A website from the Massachusetts Historical Society; founded 1791.

No Union with Slaveholders

The violent reaction to the antislavery movement, not just in the South, but also throughout the North—and in Boston—caused abolitionists to reevaluate their goals and methods. William Lloyd Garrison and his followers became even more radical in outlook, arguing for a complete reform of society and for disunion—the secession of the North from the South—to break the immoral Constitutional connection with slavery. Garrison added “No Union with Slaveholders” to the masthead of The Liberator.

Disunion also threatened the abolitionist movement. The “Garrisonians” believed that the political system was hopelessly corrupt, while their opponents organized first the Liberty and then the Free Soil Party. The American Anti-Slavery Society split over the participation of women in the movement, and Garrison’s warm friendship and close working relationship with Frederick Douglass ended in discord.

The items displayed below illustrate a range of reactions to both William Lloyd Garrison and the antislavery movement. Included are a journal entry describing a mob scene in Boston, the branded hand of a "slave stealer," and a letter written by Harriet Beecher Stowe just after she finished her antislavery-themed novel Uncle Tom's Cabin.

Our Fanaticism! All Men Are Created Equal!..., Garrison antislavery banner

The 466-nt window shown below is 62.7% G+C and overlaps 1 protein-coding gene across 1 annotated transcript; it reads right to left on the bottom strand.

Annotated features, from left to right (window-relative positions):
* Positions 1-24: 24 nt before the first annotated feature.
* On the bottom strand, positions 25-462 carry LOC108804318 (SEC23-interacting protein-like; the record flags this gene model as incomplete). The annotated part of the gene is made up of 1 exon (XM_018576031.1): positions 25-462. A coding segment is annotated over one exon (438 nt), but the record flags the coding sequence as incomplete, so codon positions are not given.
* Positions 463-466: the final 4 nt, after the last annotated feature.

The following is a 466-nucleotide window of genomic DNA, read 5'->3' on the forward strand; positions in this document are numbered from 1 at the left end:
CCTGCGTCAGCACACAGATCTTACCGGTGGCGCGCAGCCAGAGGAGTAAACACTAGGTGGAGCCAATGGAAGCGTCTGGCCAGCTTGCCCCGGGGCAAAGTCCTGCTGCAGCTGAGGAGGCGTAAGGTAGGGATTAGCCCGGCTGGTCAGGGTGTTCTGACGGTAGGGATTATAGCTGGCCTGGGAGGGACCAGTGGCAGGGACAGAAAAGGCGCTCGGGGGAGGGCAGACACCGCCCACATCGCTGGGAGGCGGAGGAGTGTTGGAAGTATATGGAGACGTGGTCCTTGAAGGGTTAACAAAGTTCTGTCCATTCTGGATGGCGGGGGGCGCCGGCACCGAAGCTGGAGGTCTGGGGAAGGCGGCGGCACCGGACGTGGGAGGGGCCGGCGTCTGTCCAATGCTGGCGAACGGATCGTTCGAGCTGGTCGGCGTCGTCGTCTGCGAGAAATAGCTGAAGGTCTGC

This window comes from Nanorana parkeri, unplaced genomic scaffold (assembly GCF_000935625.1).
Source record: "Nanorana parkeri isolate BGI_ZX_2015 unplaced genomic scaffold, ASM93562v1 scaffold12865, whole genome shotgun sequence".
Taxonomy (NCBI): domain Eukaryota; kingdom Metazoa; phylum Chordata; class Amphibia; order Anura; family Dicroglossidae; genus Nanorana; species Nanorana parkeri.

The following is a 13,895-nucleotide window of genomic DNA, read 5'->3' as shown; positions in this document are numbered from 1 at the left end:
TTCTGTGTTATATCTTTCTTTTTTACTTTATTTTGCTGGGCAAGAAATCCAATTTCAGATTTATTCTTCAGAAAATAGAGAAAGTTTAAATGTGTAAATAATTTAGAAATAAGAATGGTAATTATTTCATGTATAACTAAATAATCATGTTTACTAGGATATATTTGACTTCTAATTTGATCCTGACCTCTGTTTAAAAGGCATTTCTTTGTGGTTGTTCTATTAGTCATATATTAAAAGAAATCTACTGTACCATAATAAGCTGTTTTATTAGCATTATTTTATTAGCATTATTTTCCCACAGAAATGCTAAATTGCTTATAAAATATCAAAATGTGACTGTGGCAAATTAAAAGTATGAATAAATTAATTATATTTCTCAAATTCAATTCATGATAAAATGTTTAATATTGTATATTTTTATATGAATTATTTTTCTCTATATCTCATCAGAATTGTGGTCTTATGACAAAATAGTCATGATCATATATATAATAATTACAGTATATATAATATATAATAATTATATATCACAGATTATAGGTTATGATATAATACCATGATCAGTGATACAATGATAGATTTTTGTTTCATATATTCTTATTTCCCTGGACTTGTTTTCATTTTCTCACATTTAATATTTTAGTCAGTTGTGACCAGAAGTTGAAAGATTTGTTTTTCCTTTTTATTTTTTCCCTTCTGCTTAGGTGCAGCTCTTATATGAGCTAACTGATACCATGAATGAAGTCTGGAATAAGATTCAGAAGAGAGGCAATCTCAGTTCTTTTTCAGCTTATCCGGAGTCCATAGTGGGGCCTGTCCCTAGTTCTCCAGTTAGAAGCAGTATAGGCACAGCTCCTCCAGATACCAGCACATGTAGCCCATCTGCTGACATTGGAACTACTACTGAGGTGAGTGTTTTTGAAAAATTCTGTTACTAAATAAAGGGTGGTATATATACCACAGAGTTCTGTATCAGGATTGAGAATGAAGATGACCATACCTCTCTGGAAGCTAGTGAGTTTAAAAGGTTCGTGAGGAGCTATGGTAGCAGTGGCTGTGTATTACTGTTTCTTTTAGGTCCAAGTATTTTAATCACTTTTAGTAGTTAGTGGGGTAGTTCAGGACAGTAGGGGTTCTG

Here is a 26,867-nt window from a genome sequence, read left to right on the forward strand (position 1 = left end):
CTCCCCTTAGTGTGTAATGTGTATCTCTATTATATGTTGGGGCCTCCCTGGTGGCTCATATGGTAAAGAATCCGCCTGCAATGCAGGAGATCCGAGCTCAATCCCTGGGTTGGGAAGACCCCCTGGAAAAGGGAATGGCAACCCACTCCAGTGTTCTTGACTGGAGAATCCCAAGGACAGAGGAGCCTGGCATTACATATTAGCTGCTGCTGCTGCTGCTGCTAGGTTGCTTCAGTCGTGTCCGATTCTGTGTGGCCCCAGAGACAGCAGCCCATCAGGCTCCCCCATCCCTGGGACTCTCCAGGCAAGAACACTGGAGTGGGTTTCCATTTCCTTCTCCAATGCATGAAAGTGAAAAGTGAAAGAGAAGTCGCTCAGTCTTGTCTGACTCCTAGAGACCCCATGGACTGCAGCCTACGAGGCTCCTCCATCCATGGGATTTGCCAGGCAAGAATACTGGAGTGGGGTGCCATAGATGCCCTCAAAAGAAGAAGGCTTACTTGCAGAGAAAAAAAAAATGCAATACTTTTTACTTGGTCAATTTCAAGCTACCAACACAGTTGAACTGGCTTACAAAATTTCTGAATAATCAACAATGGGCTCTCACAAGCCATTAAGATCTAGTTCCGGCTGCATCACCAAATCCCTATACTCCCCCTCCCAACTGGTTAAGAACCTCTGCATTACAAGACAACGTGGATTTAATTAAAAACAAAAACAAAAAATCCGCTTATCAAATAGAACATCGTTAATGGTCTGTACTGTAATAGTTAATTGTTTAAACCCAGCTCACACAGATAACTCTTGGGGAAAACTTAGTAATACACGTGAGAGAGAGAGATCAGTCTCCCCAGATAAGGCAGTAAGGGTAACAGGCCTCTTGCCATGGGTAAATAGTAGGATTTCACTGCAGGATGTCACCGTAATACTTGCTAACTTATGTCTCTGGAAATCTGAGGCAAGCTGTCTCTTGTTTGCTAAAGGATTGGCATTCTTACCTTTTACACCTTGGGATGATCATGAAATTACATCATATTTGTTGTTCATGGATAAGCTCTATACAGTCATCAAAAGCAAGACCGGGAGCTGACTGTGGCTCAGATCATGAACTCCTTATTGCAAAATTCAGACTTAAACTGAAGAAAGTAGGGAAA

Cotton, paint, silk fringe, 1843
Bradley Newcomb Cumings journal, 19-23 October 1835, page 186
The branded hand of Captain Jonathan Walker
Daguerreotype by Southworth & Hawes, 1845
Letter from Harriet Beecher Stowe to Horace Mann, 2 March 1852
Harriet Beecher Stowe
Engraving by R. Young, 1853


Exhibition: 22 February - 24 May 2013

"'Proclaim Liberty Throughout All the Land': Boston Abolitionists, 1831-1865" displays many important manuscripts, photographs, and artifacts from the Society's collections that relate to the Abolitionist movement in Boston. Visitors can view such items as the imposing table for The Liberator, which has not been on display in the Society's building for many years. The exhibit is open Monday through Saturday, 10 AM to 4 PM.

Additional Online Resource

The Case for Ending Slavery features curricular resources and more than 50 primary sources from the collections of the Massachusetts Historical Society and the Library of Congress that reveal how slavery, and debates about slavery, contributed to the formation of the United States.

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